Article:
Ginnie Mae needs staffing, operations resources to manage RMF portfolio

The GSE is requesting $61 million for additional staffing and ops personnel, in part due to the assumption of RMF’s servicing portfolio

Ginnie Mae is requesting $61 million for fiscal year 2024 in the budget request submitted to Congress by the White House — which is $20.6 million higher than the 2023 enacted level. The increase is due in part to the 2022 servicing portfolio seizure of bankrupt reverse mortgage lender Reverse Mortgage Funding (RMF).

“The requested amount of $61 million will produce meaningful [mortgage-backed securities (MBS)] program accomplishments, and an increased focus on current operations,” the U.S. Department of Housing and Urban Development (HUD) said in its congressional justifications for the budget request.

“The scope of current operations has expanded and now includes managing a defaulted issuer Home Equity Conversion Mortgages (HECM) portfolio, which introduces new/significant risk to the government,” the document said.

The servicing portfolio

Ginnie Mae seized RMF’s HECM-backed Securities (HMBS) portfolio in December after the lender filed for bankruptcy. The size of the portfolio was $21.3 billion, and the GSE attempted to facilitate the portfolio’s transfer to a new servicer.

“RMF was the largest HMBS Issuer in the Ginnie Mae ecosystem with 40% of the total Ginnie Mae reverse portfolio,” the document said. “Ginnie Mae went to great lengths to have the portfolio transferred to an alternative reverse mortgage servicer. Ultimately, a transaction with an alternative mortgage bank was not feasible.”

When it seized the portfolio, Ginnie Mae also assumed the responsibilities RMF held for it, requiring the organization to “manage the entire acquired reverse mortgage portfolio, ensure appropriate consumer protections, and identify long-term redesign of the HMBS program to ensure future resiliency and sustainability,” the document said.

Ginnie Mae is also monitoring the impact the seizure is having on the HMBS market, given its relatively small size, and the “smaller” number of active financiers in the space.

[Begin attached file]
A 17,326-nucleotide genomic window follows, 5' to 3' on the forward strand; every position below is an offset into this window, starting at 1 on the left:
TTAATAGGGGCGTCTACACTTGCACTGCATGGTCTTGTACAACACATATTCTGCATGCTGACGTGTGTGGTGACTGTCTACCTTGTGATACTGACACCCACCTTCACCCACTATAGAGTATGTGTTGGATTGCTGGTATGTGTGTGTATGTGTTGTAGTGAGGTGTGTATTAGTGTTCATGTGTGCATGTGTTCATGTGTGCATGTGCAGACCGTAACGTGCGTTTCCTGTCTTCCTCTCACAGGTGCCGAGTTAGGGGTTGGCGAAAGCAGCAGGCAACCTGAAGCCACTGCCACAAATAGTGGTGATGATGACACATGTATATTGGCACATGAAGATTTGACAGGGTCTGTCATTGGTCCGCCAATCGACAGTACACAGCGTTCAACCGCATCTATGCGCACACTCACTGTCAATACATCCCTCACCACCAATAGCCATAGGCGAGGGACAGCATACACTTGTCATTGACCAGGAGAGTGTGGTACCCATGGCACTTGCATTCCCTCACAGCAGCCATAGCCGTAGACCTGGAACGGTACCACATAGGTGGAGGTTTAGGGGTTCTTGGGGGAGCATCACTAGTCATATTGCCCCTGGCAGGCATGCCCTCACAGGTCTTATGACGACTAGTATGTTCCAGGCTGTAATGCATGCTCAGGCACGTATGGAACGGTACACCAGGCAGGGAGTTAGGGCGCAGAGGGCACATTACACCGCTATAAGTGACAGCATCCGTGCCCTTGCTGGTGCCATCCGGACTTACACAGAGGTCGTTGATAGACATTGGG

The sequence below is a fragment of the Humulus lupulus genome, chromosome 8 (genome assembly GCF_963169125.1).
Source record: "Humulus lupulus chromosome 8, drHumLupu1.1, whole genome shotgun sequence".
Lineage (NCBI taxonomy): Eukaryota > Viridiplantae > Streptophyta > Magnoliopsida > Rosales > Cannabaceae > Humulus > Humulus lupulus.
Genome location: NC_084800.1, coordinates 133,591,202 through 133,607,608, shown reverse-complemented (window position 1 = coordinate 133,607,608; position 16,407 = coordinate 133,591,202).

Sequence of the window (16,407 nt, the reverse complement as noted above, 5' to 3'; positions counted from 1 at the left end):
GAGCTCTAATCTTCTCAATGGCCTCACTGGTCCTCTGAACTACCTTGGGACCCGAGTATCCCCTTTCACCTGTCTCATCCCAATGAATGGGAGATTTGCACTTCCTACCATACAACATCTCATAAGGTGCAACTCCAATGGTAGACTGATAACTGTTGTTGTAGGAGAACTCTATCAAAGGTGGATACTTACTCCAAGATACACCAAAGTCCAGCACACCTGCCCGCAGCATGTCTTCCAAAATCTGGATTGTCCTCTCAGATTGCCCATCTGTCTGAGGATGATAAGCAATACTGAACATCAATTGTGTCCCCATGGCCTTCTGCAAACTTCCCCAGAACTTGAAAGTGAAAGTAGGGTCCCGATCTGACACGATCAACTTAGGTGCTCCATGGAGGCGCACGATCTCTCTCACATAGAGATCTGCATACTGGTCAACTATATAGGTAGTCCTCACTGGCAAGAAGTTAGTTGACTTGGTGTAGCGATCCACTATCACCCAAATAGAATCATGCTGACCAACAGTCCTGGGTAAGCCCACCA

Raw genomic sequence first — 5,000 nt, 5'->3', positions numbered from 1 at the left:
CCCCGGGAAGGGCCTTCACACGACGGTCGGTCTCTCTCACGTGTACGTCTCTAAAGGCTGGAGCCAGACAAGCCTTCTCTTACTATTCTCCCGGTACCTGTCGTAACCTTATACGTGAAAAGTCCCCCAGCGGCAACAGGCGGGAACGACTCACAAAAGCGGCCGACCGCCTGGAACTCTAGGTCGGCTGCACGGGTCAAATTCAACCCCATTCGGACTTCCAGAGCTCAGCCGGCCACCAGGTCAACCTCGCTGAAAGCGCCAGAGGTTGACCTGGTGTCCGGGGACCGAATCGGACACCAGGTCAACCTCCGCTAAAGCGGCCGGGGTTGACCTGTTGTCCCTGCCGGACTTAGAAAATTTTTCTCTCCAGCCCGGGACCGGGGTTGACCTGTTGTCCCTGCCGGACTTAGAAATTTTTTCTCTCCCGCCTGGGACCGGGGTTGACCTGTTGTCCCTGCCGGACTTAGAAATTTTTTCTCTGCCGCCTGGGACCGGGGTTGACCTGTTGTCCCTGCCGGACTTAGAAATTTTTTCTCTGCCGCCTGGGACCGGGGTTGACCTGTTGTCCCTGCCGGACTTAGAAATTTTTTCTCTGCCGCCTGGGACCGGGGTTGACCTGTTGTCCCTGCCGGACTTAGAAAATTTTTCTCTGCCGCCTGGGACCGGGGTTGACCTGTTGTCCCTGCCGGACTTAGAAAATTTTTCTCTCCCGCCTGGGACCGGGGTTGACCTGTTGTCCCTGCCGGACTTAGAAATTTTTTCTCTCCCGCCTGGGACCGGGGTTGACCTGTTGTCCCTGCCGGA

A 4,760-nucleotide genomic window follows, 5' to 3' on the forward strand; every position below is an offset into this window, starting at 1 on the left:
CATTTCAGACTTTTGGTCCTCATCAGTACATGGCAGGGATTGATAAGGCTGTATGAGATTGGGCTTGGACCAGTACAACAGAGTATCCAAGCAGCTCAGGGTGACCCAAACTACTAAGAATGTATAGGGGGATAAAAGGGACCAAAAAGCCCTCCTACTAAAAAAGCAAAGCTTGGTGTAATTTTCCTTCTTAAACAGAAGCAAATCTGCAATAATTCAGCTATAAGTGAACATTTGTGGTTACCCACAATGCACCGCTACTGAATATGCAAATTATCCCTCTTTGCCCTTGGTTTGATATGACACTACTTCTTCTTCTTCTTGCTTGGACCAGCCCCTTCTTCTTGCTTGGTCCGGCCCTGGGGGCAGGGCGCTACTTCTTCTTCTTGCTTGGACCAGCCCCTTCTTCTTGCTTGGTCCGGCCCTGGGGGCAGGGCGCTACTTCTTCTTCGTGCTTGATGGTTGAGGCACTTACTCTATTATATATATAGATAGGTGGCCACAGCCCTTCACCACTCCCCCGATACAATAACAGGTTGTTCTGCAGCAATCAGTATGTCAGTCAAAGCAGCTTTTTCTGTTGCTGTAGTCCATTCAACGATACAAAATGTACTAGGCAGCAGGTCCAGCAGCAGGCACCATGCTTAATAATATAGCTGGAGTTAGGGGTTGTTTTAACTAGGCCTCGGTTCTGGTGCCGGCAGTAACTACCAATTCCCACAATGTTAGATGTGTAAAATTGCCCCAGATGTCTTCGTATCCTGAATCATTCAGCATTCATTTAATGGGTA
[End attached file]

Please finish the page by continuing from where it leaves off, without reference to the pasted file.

“[As such,] we are monitoring the impact of our acquisition of this portfolio on the sector,” the document said. “Therefore, Ginnie Mae must triage this risk on several fronts.”

There are three primary fronts listed: the enhancement of information technology platforms to track the onboarded portfolio while managing daily cash activities (like borrower draws); work with Master Subservices (MSS) to improve servicing the portfolio for ultimate dispositioning back into the private sector; and to develop policy options to enhance liquidity options in the HMBS market and to “promote efforts that ensure Ginnie Mae is in the vanguard of financial institutions with respect to counterparty risk policy and oversight,” the document said.

Need for staffing

Ginnie Mae has identified nine areas that will require new positions in order to properly manage the RMF portfolio: audit oversight; governance; MBS program policy; asset management; risk assessment; issuer compliance; securities operation; financial operations; and infrastructure development.

“We continue to spot new issues as we take the RMF portfolio in-house,” the document said. “It has become clear that the HECM program requires enhanced governance across how Ginnie Mae makes decisions and across how we assess reverse Issuers and the risks they bring. In other words, because the HMBS program presents a heightened set of operational risks for Ginnie Mae, we require additional staff to work through these issues.”

Current policy staff are also “rushing to complete urgent All Participant Memorandums that will hopefully result in increased working capital for reverse issuers,” the GSE said. The asset management team also lacks the capacity to sufficiently manage the size and complexity of the RMF portfolio, and additional reverse expertise is required in its Office of Enterprise Risk (OER).

The issuer compliance team is also leading management of the RMF portfolio, which adds pressure on its ability to “monitor compliance and enforce Ginnie Mae rules on issuers in both the forward and reverse spaces,” the GSE said. Additional staff is needed to relieve current levels of stress on HMBS issuers.

New features, GSE comment

The new feature lauches are also something that takes time and cannot involve contractors, and the facilitation of borrower draw requests — a feature unique to the reverse mortgage space — is something that the GSE has had to learn in order to “prevent the failure of RMF from harming reverse borrowers,” the document said.

In a media briefing about the HUD budget request, RMD asked Ginnie Mae President Alanna McCargo how the assumption of the RMF portfolio was progressing.

“We have acquired and fully onboarded that portfolio and are managing it now,” McCargo said. “The budget specifically includes increased support to Ginnie Mae for S&E and staffing to really help us manage this aspect of the business and our guarantee. So, we’re really pleased with the increase — over $20 million of additional funding over last year — to really help us build our capacity and our team to support and move that forward. That’s the extent to which I can really speak to the seizure.”

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